Captain Tom Rogers has had a remarkable career in aviation. Since starting his career in the 1970s, he’s flown more than 100 types of aircraft on four continents (including the F-15), racking up more than 21,000 hours as a pilot.
But as remarkable as his career has been, his path into aviation was pretty typical. Rogers’ father was a private pilot – he grew up around a tight-knit culture of aviators where some of his first jobs were around the airport, washing windows and gassing private planes.
Having spent decades flying in the Air Force and then for Alaska Airlines, he found the stories of the pilots he shared the flight deck with to be awfully similar. And, as the industry faced a looming shortage of aviation professionals, he realized those similarities were part of the problem.
“Aviation careers are so specialized that a lot of people don’t even know they are out there,” said Rogers. “And although aviation was a cool, leading edge career in the ’50s, ’60s and ’70s, now there are a lot of competing high-tech opportunities that scoop kids away.”
GETTING AVIATION’S GROOVE BACK
Ten years ago, Rogers decided to do something about it. He created Aviation Day – an event giving students a behind-the-scenes look at careers in aviation. He coordinated the event at Alaska’s Sea-Tac Hangar, calling in favors from colleagues with the Air Force, Boeing and Alaska employees to assemble a day’s worth of activities. Students tried their hand at aircraft maintenance with Alaska Airlines mechanics, practiced pre-flight checks with pilots, built gliders with Boeing engineers, crashed a LOT of virtual Boeing 737s in a flight simulator … and even spent time with Alaska lawyers, accountants and executives to see the breadth of opportunities aviation has to offer.
“Aviation Day was a chance to introduce youth to aviation careers and show them it can be done,” said Rogers. “We wanted to ignite the spark so that kids could go through school understanding what it takes to get into an aviation career and introduce them to all the aviation career paths open to them.”
The event started small – Rogers piloted the event in 2008, inviting fellow Boy Scout leaders to gather participants for a total of 123 attendees. Since its inaugural year, Aviation Day has opened its doors to groups beyond Boy Scouts and expanded to include events in Portland, giving thousands of students their first taste of aviation. As Aviation Day celebrates its 10th anniversary at SeaTac on May 5, 2018, Alaska anticipates more than 2,000 local teens and 300 employee volunteers.
Portland Aviation Day, now in its sixth year, will be held May 19, 2018 and expects record-breaking attendance as well.
CONNECTING THE DOTS
Many previous Aviation Day attendees point back to the event as the moment that aviation evolved from a far-off dream into a tangible career opportunity. In 2014, Alaska Airlines hired its first Aviation Day alumni, Brendan Cray, who now works as an Aircraft Maintenance Technician.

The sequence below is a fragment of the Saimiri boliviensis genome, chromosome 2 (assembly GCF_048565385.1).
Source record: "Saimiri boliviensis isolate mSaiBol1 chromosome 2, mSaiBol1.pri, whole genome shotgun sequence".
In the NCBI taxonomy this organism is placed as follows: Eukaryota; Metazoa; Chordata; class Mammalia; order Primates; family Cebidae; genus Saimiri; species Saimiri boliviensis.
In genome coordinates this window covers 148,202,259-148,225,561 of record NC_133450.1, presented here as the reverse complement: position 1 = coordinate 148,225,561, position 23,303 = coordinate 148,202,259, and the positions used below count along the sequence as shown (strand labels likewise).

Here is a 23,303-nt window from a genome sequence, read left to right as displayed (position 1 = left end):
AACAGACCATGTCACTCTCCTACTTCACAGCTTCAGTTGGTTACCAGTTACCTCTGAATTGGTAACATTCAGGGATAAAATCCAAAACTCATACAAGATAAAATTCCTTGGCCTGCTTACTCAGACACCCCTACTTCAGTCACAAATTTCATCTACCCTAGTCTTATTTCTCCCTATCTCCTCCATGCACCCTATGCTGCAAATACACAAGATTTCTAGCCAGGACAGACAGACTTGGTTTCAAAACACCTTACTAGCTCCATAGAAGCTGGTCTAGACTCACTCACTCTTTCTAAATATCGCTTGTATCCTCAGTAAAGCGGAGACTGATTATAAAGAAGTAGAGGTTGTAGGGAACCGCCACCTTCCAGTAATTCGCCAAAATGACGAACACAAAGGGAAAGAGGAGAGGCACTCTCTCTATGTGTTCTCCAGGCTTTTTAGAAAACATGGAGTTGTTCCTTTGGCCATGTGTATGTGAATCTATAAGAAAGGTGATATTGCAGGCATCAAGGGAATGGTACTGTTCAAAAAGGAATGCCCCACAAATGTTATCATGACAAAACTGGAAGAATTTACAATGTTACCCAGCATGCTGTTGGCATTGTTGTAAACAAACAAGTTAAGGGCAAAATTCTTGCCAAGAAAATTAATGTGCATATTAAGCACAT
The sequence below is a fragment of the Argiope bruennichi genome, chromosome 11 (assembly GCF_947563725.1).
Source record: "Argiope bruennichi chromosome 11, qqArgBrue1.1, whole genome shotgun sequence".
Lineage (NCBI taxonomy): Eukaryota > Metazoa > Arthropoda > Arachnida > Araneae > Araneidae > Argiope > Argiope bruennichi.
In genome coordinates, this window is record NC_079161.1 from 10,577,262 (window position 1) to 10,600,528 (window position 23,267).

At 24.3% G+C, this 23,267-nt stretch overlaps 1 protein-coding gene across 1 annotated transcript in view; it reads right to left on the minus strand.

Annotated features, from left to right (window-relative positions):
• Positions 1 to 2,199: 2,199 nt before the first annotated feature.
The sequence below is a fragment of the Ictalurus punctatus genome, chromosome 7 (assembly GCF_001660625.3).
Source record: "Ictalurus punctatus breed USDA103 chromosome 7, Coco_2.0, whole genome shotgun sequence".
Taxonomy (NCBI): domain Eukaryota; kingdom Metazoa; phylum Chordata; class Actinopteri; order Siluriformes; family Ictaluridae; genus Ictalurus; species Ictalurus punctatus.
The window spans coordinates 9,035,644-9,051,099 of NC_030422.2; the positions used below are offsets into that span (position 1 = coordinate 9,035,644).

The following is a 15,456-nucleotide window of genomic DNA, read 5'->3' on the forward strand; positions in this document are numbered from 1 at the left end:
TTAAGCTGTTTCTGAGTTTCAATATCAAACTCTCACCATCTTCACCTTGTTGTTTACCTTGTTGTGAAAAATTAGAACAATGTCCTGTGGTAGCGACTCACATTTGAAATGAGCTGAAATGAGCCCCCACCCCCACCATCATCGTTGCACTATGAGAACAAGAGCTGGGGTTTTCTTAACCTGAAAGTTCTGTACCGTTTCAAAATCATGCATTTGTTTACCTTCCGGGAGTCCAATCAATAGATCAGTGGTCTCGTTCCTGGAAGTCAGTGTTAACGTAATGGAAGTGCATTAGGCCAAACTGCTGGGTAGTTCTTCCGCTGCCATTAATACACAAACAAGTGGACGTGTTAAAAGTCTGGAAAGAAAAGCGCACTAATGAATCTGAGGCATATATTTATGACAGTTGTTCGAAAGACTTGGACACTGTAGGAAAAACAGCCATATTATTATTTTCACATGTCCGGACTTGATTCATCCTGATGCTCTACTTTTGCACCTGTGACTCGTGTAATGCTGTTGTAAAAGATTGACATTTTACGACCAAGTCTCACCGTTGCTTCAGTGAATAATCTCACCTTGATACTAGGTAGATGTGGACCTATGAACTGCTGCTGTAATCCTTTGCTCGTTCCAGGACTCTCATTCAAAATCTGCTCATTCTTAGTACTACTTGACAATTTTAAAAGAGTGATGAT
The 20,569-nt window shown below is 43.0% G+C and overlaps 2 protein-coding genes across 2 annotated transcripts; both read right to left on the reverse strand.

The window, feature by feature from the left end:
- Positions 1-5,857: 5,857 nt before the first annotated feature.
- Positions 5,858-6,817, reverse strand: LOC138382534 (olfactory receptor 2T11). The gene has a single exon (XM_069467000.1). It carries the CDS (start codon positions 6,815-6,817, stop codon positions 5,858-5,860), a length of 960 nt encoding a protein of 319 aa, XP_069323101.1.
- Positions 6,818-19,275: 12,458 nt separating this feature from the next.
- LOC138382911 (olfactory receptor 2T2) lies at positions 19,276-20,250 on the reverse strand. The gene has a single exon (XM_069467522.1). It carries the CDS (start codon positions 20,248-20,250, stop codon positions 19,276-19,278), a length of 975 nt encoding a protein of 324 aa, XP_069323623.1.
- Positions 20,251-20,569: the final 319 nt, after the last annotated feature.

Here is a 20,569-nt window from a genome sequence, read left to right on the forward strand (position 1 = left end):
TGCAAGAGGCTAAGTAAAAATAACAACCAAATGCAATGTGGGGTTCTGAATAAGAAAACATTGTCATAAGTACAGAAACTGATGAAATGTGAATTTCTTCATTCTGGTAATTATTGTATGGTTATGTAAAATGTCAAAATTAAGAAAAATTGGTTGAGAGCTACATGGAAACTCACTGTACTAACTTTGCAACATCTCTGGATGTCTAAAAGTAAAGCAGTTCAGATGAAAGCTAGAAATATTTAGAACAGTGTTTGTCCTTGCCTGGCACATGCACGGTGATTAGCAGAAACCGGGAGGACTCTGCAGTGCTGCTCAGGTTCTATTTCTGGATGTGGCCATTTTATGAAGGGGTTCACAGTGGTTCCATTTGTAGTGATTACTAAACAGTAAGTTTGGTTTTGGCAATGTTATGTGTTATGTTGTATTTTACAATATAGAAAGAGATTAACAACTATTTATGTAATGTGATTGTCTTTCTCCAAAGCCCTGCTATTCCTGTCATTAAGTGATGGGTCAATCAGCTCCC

“I wanted to be a car mechanic, but I realized how competitive the car maintenance industry was,” said Cray. “Then I thought, ‘I’ve always loved planes, I wonder what it takes to work on them.’ When I attended Aviation Day, I got to talk to a few Alaska mechanics, and from there I was hooked.”
Aviation Day has had an impact beyond Alaska as well. Chandler Luke, who attended Aviation Day in 2009, credits the event with starting him on the path toward a career as an Air Force pilot.
“Coming to Aviation Day gave me a bit of direction,” said Luke. “It was my first exposure to military pilots – I could talk to people that got to do the job I dreamed of doing, rather than just reading about it on the internet.”
COMING HOME TO ROOST
Rob Lowy, Alaska Airlines’ manager of maintenance programs and the chief coordinator for Aviation Day’s 10th anniversary event, is bringing the decade-long story full-circle. This year, both Luke and Cray will be returning to Aviation Day as mentors, introducing a new class of teens to aviation and reconnecting with a few of the pros like Rogers that set them on their paths.
“We started planning for this event back in October,” said Lowy. “It’s a big project, but there’s nothing like the buzz of Aviation Day. It’s so exciting to see kids trying their hand at careers they’ve never seen before.”
The journey into aviation is a long one. Even with a four-year aviation degree, it often takes pilots ten years or more to land a job at a major airline. Engineers, mechanics and air traffic controllers face long, specialized career paths as well. But even if aviation careers aren’t built in a day, Aviation Day is proving they can certainly be inspired in one.
And a few balsa wood gliders and botched flight simulator landings are a small price to pay for a new generation of aviators.